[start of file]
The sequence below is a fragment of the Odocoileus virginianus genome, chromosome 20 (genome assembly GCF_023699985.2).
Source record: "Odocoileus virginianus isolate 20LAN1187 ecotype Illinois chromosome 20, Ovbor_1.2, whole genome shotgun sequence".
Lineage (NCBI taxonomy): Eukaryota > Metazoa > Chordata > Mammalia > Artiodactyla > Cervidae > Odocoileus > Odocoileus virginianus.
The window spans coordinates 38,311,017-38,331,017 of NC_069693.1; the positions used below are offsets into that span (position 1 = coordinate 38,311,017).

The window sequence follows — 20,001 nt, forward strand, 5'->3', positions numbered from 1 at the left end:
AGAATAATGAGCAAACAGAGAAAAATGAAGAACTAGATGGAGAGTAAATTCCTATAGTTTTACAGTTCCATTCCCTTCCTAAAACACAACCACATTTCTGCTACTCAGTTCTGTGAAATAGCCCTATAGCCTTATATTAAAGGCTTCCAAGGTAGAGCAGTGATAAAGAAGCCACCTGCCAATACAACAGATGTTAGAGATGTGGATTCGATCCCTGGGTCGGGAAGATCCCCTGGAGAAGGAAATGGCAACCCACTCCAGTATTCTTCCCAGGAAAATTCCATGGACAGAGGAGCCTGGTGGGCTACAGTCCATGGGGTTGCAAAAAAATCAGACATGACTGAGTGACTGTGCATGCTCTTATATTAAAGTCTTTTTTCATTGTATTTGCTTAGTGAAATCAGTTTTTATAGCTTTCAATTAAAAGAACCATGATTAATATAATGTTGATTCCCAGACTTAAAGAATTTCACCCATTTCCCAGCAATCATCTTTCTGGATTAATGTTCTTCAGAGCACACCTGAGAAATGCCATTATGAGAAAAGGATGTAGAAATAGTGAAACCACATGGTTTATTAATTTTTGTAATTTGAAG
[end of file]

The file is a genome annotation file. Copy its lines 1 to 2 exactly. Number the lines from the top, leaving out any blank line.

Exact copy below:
The sequence below is a fragment of the Odocoileus virginianus genome, chromosome 20 (genome assembly GCF_023699985.2).
Source record: "Odocoileus virginianus isolate 20LAN1187 ecotype Illinois chromosome 20, Ovbor_1.2, whole genome shotgun sequence".